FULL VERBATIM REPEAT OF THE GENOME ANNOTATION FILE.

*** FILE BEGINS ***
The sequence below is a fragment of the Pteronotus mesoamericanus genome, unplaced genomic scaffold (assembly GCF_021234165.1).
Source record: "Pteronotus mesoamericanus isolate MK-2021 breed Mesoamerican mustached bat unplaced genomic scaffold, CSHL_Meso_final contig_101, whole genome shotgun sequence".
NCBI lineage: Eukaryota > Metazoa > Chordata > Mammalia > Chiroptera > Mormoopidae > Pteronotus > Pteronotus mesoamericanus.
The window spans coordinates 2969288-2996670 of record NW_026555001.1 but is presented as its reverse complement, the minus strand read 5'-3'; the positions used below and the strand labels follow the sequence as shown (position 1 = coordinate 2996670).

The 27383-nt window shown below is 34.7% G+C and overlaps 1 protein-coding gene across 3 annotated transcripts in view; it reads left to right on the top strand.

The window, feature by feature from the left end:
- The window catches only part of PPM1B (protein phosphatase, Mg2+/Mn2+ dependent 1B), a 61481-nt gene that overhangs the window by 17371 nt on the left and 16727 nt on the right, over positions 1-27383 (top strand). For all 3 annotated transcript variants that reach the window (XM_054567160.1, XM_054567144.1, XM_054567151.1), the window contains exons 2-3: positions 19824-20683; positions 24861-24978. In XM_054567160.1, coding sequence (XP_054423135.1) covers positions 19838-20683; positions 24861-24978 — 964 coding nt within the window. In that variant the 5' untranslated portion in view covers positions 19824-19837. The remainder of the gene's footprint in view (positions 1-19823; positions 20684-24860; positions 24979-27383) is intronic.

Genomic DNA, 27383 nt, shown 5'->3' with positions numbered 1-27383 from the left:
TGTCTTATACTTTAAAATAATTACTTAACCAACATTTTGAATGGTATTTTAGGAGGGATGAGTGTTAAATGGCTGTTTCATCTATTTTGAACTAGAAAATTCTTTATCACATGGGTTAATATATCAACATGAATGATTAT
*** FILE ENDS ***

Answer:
The sequence below is a fragment of the Pteronotus mesoamericanus genome, unplaced genomic scaffold (assembly GCF_021234165.1).
Source record: "Pteronotus mesoamericanus isolate MK-2021 breed Mesoamerican mustached bat unplaced genomic scaffold, CSHL_Meso_final contig_101, whole genome shotgun sequence".
NCBI lineage: Eukaryota > Metazoa > Chordata > Mammalia > Chiroptera > Mormoopidae > Pteronotus > Pteronotus mesoamericanus.
The window spans coordinates 2969288-2996670 of record NW_026555001.1 but is presented as its reverse complement, the minus strand read 5'-3'; the positions used below and the strand labels follow the sequence as shown (position 1 = coordinate 2996670).

The 27383-nt window shown below is 34.7% G+C and overlaps 1 protein-coding gene across 3 annotated transcripts in view; it reads left to right on the top strand.

The window, feature by feature from the left end:
- The window catches only part of PPM1B (protein phosphatase, Mg2+/Mn2+ dependent 1B), a 61481-nt gene that overhangs the window by 17371 nt on the left and 16727 nt on the right, over positions 1-27383 (top strand). For all 3 annotated transcript variants that reach the window (XM_054567160.1, XM_054567144.1, XM_054567151.1), the window contains exons 2-3: positions 19824-20683; positions 24861-24978. In XM_054567160.1, coding sequence (XP_054423135.1) covers positions 19838-20683; positions 24861-24978 — 964 coding nt within the window. In that variant the 5' untranslated portion in view covers positions 19824-19837. The remainder of the gene's footprint in view (positions 1-19823; positions 20684-24860; positions 24979-27383) is intronic.

Genomic DNA, 27383 nt, shown 5'->3' with positions numbered 1-27383 from the left:
TGTCTTATACTTTAAAATAATTACTTAACCAACATTTTGAATGGTATTTTAGGAGGGATGAGTGTTAAATGGCTGTTTCATCTATTTTGAACTAGAAAATTCTTTATCACATGGGTTAATATATCAACATGAATGATTAT